Monocarpic Succulents: What Are They?

Succulents are one of the easiest plants to grow which is why they are very popular. But did you know that a type of them are called monocarpic succulents and that their flowering phase is sometimes connected to their lifespan?

Here’s all you need to know about monocarpic succulents and what they are.

monocarpic succulents

What Are Monocarpic Succulents?

There are a lot of succulents that are monocarpic. It means that the plant dies after it blooms just once. The word itself says so as mono means one and the word caprice means a fruit.

As you would deduce, the plant dies after the flower comes out and the fruit or the seeds from it can procreate. Now, it is a natural process for plants of this type to procreate. That is their purpose which is why they die after carrying it on.

This process is not limited to succulents. In fact, there are many other species in other families of plants that are monocarpic.

Now, if you happen to have a monocarpic succulent at hand, you don’t have to think about it as a waste. That’s because not all monocarpic succulents bloom right away which gives them and you some time together.

The other good news is that these monocarpic succulents are known to produce pups or offsets which can reproduce without a seed which means even if your monocarpic succulent blooms quickly, you can propagate the plant and keep it going. But there’s more to the story.

Check this out:
1,000 Types of Succulents

monocarpic aeonium canariense succulent
Monocarpic Aeonium canariense

What Succulents Die after Blooming?

Not every succulent is monocarpic so just having a succulent doesn’t mean the plant will die. But you should know that monocarpic succulents tend to die in a rather dramatic fashion. This is not to say we take pleasure in their pain. In fact, it means that you get a heads-up in case you are planning to propagate the plant.

This way, you can keep the lineage alive using the offsets and keep the gardening going even after it flowers and is ready to die. Monocarpic succulents also produce plenty of pups while they are flowering in case you missed the earlier signs.

It is sometimes referred to as the death bloom or the bloom of death, for obvious reasons. When this starts to happen, the plants will start growing taller and the leaves at the bottom start to look bad because the plant is using all its energy to produce flowers.

You will also notice that the blooms come from the apex of the plant which is another way of saying the flower will be right in the middle of the plant. Here are some examples of monocarpic succulents species.

  • Aeonium
  • Most Agave plants
  • Some Kalanchoe plants like the paddle plant
  • Peperomia
  • Orostachys
  • Sinocrassula
  • Sempervivum
monocarpic succulents
Monocarpic Sempervivum

How Do You Know If a Succulent Is Monocarpic?

The simplest way of finding out, of course, is to do research on the plant before buying it. But another way to know is to notice the plant when it is time for it to bloom.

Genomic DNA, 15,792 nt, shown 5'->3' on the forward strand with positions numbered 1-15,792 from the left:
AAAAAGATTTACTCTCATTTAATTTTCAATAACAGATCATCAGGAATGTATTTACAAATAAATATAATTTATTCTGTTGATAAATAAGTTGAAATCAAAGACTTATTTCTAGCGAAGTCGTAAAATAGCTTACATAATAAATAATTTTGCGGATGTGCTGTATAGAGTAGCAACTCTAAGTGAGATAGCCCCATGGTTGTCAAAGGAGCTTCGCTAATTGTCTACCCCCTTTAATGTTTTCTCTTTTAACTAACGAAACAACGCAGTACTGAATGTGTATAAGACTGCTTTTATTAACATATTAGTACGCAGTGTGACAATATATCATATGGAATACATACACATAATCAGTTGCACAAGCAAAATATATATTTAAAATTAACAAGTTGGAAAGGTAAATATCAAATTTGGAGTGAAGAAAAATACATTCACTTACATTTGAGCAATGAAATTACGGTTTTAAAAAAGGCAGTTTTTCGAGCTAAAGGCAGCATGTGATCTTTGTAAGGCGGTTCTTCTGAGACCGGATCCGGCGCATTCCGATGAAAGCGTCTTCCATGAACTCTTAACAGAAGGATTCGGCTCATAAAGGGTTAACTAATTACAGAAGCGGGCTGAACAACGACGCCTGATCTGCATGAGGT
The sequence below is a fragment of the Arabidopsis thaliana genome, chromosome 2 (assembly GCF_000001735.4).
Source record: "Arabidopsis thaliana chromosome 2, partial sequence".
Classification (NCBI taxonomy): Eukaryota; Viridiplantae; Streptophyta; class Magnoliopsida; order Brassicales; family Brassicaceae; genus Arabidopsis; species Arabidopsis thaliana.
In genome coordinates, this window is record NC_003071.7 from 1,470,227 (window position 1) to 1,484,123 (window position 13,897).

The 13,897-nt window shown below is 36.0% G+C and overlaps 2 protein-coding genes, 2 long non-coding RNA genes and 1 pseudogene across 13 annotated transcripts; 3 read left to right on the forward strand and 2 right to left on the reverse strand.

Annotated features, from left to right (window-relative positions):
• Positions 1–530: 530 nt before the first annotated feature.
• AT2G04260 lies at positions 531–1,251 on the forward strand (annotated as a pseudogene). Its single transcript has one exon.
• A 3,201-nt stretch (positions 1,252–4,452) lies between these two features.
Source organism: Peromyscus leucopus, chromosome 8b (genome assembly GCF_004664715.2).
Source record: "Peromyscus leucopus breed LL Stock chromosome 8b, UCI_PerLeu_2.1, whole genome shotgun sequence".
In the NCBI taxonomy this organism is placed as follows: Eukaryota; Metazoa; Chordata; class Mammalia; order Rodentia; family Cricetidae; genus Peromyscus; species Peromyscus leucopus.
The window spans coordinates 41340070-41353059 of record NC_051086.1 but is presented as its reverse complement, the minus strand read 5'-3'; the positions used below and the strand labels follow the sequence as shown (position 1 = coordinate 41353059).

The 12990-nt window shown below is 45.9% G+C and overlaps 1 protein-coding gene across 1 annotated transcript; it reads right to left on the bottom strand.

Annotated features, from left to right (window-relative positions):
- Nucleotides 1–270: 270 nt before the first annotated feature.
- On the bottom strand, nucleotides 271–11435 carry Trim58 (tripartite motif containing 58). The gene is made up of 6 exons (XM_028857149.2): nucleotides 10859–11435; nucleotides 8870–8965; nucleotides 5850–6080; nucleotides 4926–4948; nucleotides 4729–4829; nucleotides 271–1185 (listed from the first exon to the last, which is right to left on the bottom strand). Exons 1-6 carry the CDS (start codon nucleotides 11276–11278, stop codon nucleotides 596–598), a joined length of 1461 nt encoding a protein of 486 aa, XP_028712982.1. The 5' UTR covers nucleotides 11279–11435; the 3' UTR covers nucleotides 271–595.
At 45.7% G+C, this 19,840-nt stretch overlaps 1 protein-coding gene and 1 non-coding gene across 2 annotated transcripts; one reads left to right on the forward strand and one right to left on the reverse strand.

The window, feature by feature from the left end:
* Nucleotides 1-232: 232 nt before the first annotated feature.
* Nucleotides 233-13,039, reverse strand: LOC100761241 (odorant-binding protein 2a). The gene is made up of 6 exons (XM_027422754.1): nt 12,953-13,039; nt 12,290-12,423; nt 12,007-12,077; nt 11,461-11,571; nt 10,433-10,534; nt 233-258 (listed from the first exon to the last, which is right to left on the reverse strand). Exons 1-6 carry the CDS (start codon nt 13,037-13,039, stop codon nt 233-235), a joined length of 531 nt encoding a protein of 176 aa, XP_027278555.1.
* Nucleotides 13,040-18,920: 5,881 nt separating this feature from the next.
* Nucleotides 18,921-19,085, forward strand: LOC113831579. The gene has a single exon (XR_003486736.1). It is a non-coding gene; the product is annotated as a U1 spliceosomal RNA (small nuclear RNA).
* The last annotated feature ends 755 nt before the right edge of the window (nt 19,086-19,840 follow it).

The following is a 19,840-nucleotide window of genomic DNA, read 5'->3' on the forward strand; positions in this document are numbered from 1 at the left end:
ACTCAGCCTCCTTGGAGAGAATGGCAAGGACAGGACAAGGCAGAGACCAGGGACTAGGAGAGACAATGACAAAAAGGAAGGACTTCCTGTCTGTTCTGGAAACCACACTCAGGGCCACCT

The flowers, as mentioned before, will be coming from the bloom stalk, which will be right in the middle of the succulent. But if you notice that the flower is coming from some other place, you can assume that it is not a bloom that will kill the plant because the species you are dealing with is not monocarpic to begin with. In that case, you can pluck the flower from the stalk and carry on.

It is key to know what to do in terms of care when the plant is preparing to bloom. Now, as mentioned earlier, just because a succulent is monocarpic, doesn’t mean that it will not live long.

So, the fact that it blooms only once does not reduce its lifespan. You should know by now that the time a plant starts to bloom is actually a good time for the gardener to look for offsets so that they can propagate the plant. And of course, if it is an option at all, you can collect the seeds and plant them.

But you need to remember that the time a plant is prepping to flower is the time it needs to be healthy and without stress. So, it is possible that you might have to give it a little extra care.

This is also true if you want to collect pups and propagate the plant. You can let it go once you see the plant becoming slightly brittle and dry. That’s the time to collect the pups and the seeds and plant them in new soil.

monocarpic succulents
Monocarpic Orostachys spinosa

Can You Prevent Monocarpic Succulents from Dying?

There is no guarantee that you can keep monocarpic succulents alive after they have bloomed. At this point, you might be thinking that by their very definition, monocarpic succulents are said to die after they produce flowers just once. However, there are some varieties that continue to live even after the plant produces a flower.

There is some anecdotal evidence that there are ways to keep even a monocarpic succulent alive after the event even though it is, to put it coldly, destined to die after blooming. But that is not definitive evidence and the cases where it has happened are too few and far between.

You can, however, apply some logic and say that taking care of your succulents in a way that you can delay their blooming phase is one way to make sure that your plant stays alive for a longer period of time.

You can do so by taking excellent care of your plant because succulents that are stressed tend to bloom sooner hoping that the seed grows better under those conditions.

Giving your plant the right amount of water and sunlight is a way to possibly avoid the flowering phase. But this is not perfectly scientific data and there are no guarantees.

You can also try to cut the flowering stalks when you see them grow to stop the plant from flowering and hence extend their lifespan.